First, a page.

If the pandemic has proven anything, it’s that we don’t know what’s going to happen (even though, on average, we can expect periods of positive growth to be longer and bigger than periods of negative growth). So safeguarding your future by putting money aside is important. But rather than just saving, it makes more sense (and cents) to invest.

Why? Because unlike savings, investing comes with opportunities for returns. Imagine that you put $100 in a savings account with a 1% interest rate. After a year, you’d have $101, but as prices rise with inflation, suddenly that $101 might actually buy less than your original $100 would have bought. Investing, on the other hand, gives you a potential return (aka “a gain”) that can cover the increase in prices. Yes, there’s always a chance you’ll lose money with investing, but in the long term, it very often means more profit, while savings can reduce your buying power. 

Certain sectors are seeing an upswing

We all know that some industries have been hit harder than others, like the hospitality and cultural sectors. So while it might not be the best time to open a restaurant or launch a theatre company (though some people would disagree), some industries – like digital technology, health and sustainable development – haven’t just been spared, they’re on the rise. Meanwhile, Socially Responsible Investments (SRIs) have proven resistant and performed even better than traditional funds!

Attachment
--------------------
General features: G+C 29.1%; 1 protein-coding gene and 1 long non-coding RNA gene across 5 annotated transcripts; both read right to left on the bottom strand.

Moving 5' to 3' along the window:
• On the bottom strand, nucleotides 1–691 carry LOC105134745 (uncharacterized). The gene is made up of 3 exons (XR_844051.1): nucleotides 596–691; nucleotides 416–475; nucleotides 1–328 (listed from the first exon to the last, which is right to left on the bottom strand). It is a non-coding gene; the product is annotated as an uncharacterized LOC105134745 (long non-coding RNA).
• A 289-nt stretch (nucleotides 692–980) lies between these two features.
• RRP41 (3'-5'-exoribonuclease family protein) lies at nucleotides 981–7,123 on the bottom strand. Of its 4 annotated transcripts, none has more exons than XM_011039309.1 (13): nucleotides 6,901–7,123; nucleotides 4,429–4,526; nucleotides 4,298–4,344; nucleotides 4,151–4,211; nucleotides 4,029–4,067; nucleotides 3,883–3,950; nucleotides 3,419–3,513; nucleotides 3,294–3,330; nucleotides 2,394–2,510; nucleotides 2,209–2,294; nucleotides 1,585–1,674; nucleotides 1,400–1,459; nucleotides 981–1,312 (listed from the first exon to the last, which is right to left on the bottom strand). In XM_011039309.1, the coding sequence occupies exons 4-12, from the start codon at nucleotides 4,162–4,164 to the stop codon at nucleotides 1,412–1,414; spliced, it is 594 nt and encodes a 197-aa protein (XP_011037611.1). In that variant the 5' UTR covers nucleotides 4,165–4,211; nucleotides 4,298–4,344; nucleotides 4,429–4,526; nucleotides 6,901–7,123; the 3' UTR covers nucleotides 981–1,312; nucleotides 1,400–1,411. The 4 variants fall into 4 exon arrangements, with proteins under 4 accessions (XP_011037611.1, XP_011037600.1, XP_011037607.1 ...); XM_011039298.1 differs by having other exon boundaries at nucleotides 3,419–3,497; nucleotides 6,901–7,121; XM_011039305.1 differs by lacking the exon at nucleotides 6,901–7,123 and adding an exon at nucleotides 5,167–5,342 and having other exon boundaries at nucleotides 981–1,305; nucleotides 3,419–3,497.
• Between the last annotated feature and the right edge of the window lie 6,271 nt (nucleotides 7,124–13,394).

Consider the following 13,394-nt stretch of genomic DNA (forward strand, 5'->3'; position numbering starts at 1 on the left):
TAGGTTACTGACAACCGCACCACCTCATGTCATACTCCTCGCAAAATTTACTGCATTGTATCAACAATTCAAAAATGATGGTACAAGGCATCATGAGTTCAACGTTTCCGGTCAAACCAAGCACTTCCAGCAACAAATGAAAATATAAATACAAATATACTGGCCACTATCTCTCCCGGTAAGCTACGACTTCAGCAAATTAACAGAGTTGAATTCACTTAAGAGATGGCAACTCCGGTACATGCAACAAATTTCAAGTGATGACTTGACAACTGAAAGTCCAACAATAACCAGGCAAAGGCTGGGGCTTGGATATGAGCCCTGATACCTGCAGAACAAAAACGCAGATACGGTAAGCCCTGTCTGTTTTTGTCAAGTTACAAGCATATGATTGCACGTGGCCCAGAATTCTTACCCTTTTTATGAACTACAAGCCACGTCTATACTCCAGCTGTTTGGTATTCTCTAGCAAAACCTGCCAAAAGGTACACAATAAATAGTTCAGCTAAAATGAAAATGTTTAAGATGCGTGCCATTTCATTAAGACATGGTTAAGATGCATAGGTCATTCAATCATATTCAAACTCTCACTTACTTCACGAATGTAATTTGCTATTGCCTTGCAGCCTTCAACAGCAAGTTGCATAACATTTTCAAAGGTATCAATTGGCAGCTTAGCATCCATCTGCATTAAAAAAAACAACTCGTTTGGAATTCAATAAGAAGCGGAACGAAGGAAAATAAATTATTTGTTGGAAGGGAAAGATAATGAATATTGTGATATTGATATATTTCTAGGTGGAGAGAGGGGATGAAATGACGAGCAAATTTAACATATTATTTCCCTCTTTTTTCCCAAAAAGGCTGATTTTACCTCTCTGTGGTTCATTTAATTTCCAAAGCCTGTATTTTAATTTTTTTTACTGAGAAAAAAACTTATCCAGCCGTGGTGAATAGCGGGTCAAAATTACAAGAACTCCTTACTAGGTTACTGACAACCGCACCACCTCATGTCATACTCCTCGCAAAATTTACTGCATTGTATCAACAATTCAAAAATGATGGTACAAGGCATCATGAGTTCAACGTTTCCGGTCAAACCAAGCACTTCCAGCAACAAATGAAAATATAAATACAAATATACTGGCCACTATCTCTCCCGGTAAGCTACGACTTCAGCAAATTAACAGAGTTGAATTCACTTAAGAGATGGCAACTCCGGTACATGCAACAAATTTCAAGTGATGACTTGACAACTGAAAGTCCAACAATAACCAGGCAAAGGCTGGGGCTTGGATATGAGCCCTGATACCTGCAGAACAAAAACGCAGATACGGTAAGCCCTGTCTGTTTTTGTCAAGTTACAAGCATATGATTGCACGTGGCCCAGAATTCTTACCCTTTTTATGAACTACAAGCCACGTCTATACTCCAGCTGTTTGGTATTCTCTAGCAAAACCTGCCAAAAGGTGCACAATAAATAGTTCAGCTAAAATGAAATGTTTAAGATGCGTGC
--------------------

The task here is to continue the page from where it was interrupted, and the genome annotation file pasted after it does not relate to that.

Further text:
What’s the lesson? The economy isn’t all or nothing. When some sectors suffer, others will thrive, meaning a crisis can still be a great time to invest. The most important part of any investment is the purchase price – as prices go down, it’s an opportunity to buy low, with a long-term plan of taking advantage of the market rebounding, all while minimizing risk. 

The investments you make during a crisis will work in your favour … as soon as the market recovers. 

Save more

3 ways to save money without a budget

How much did you spend last month? For those of us who want to save money, knowing the answer is essential.

And we’re not talking ballpark. Or being $200 off and thinking “close enough!” We’re talking down to the cent. Most of us should know the answer. However, many of us just think we know the answer. 

Here’s the thing: if you want to save money, you can’t kind-of sort-of know the answer. You need to know exactly where your money is going every month.

We check our social media accounts 500 times a day. Why shouldn’t we give our money even a fraction of that attention? Use these three steps to start saving now.

Check your income vs. your expenses

Every financial check-in needs to start with a baseline. How much are you spending and where are you spending it?

Knowing where every cent (yup, cent!) is going will help you identify areas where you can redirect your income towards your savings goals. Track your expenses for several weeks (or even a couple of months) to see if there are any trends. A simple spreadsheet works, or use an app like Mint. Then, highlight specific purchases or note entire categories (travel, restaurant, auto, etc.) where you may be able to cut back.